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Two Brothers and “Never Needing the Lord”

I attended a nice baptism the other day. A woman was baptized by her husband who had grown up LDS but drifted away for many years and had just returned to full activity.

The next day she was confirmed during a fast Sunday and during the testimony meeting, the man’s older brother got up to share some words. He talked about how he felt a little envious of the contrast his brother was experiencing after being away for so long and returning to the gospel fresh once more. He admitted a little envy of his brother in that respect and said:

“I’ve never felt like I needed the Lord because I’ve always done what I have supposed to.”

His words were humble, sincere, and in many ways, tragic. I could hear in my mind the criticism: “Well, there you go, another Mormon focused so much on being ‘perfect’ that he doesn’t see his own sinful nature.” I could imagine that argument surfacing somewhere. But I listened on and I remembered these words from Alma:

“And behold, when I see many of my brethren truly penitent, and coming to the Lord their God, then is my soul filled with joy; then do I remember what the Lord has done for me, yea, even that he hath heard my prayer; yea, then do I remember his merciful arm which he extended towards me.” (Alma 29:10)

I thought of the so-called parable of the prodigal son. We praise the lost one who returns and I think rightly so, but what of that elder brother who stays because he desires to do the right thing? The elder brother was envious of the celebration over the return of his brother, and the attention the father was giving him. But remember that he benefited from always having the father with him, he was never estranged.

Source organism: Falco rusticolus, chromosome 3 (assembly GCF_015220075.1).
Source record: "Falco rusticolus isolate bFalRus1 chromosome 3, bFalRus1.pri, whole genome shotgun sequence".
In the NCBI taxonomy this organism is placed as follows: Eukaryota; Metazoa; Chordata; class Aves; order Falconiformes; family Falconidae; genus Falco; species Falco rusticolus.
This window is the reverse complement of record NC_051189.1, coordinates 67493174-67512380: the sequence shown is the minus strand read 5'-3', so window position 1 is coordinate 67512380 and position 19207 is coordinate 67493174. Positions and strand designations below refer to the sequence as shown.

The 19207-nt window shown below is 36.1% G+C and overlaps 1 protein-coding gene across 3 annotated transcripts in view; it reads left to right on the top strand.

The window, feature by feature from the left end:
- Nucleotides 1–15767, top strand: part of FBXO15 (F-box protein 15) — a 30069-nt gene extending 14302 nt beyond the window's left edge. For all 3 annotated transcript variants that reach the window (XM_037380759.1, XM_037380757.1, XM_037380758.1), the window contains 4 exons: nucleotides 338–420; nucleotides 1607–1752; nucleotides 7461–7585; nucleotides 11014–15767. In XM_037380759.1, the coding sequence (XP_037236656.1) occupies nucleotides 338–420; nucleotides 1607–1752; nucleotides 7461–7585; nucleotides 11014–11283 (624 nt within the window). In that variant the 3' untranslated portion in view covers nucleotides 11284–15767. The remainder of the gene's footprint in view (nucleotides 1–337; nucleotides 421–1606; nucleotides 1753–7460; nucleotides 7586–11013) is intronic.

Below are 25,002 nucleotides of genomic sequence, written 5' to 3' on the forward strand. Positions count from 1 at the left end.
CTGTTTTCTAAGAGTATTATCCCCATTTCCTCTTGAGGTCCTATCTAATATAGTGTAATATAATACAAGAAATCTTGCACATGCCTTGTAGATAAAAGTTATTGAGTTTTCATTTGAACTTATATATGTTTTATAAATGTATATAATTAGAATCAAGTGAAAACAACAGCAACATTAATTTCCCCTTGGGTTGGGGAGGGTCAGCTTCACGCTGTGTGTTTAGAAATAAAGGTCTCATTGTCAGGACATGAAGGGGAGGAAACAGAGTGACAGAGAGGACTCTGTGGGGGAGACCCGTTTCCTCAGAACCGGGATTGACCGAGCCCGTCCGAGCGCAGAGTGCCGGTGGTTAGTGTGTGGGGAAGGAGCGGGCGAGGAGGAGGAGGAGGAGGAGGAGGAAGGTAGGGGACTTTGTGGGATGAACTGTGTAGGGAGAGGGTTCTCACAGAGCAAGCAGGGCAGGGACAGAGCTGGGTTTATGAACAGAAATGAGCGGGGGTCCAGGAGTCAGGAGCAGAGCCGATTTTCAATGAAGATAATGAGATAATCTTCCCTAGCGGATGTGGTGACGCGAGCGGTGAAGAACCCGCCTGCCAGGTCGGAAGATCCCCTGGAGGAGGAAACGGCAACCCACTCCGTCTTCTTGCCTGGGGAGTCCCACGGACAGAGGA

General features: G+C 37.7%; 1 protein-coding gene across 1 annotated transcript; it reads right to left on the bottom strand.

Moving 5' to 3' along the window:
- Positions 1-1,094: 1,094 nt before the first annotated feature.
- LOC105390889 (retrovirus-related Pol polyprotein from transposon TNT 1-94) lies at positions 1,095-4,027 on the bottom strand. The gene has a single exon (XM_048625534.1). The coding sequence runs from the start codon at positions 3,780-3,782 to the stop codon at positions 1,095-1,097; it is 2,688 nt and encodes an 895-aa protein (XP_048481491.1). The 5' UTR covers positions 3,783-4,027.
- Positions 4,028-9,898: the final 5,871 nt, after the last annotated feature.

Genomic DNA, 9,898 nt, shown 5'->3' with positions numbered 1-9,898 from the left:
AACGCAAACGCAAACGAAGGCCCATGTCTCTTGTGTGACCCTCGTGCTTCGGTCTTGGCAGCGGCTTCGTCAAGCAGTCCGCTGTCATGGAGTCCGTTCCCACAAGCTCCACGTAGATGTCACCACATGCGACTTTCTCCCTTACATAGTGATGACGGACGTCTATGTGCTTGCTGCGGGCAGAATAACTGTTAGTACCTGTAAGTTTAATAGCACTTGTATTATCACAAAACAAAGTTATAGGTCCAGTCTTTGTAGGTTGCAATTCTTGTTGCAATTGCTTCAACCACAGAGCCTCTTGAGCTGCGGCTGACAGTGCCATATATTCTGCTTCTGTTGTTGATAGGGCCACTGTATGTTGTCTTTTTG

The return of the lost brother may have revealed how little the elder brother appreciated the continual presence of his father that he had day to day all those years. The parable hits home how we tend to take for granted the most those things that we worry about the least.

We can blame the lost son for being wasteful and sinful, and we can blame the elder brother for being judgmental and self-righteous, but in the end, the brother coming back found his salvation while the brother that remained may have awakened to a greater appreciation of what he had taken for granted.

Just like Alma’s account, something special happens when those that stray are reunited with those that stay. As that union happens, all are blessed tremendously and I believe this is by design.

One is no greater than the other, no better or worse off for what they had or had not gone through; in the end, the prodigal son and his brother were both in the presence of their father.